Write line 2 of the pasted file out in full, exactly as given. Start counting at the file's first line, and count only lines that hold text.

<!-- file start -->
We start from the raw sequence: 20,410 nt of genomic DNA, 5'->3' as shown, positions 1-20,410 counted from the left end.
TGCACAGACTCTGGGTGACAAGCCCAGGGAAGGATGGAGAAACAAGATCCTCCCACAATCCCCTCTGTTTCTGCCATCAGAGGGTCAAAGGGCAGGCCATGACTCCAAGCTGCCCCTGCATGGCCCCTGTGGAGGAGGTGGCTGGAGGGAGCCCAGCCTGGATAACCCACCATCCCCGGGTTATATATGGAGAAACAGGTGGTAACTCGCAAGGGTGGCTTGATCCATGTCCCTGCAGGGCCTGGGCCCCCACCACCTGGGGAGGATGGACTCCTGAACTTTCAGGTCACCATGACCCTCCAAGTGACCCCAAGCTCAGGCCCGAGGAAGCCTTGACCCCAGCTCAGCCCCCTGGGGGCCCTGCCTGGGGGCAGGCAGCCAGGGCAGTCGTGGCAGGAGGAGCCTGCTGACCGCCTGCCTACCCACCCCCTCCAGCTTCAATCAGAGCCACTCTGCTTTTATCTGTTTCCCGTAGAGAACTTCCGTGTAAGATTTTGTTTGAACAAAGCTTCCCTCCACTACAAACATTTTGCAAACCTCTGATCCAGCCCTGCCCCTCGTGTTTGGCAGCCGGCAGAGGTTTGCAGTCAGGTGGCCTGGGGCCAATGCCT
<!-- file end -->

TGCACAGACTCTGGGTGACAAGCCCAGGGAAGGATGGAGAAACAAGATCCTCCCACAATCCCCTCTGTTTCTGCCATCAGAGGGTCAAAGGGCAGGCCATGACTCCAAGCTGCCCCTGCATGGCCCCTGTGGAGGAGGTGGCTGGAGGGAGCCCAGCCTGGATAACCCACCATCCCCGGGTTATATATGGAGAAACAGGTGGTAACTCGCAAGGGTGGCTTGATCCATGTCCCTGCAGGGCCTGGGCCCCCACCACCTGGGGAGGATGGACTCCTGAACTTTCAGGTCACCATGACCCTCCAAGTGACCCCAAGCTCAGGCCCGAGGAAGCCTTGACCCCAGCTCAGCCCCCTGGGGGCCCTGCCTGGGGGCAGGCAGCCAGGGCAGTCGTGGCAGGAGGAGCCTGCTGACCGCCTGCCTACCCACCCCCTCCAGCTTCAATCAGAGCCACTCTGCTTTTATCTGTTTCCCGTAGAGAACTTCCGTGTAAGATTTTGTTTGAACAAAGCTTCCCTCCACTACAAACATTTTGCAAACCTCTGATCCAGCCCTGCCCCTCGTGTTTGGCAGCCGGCAGAGGTTTGCAGTCAGGTGGCCTGGGGCCAATGCCT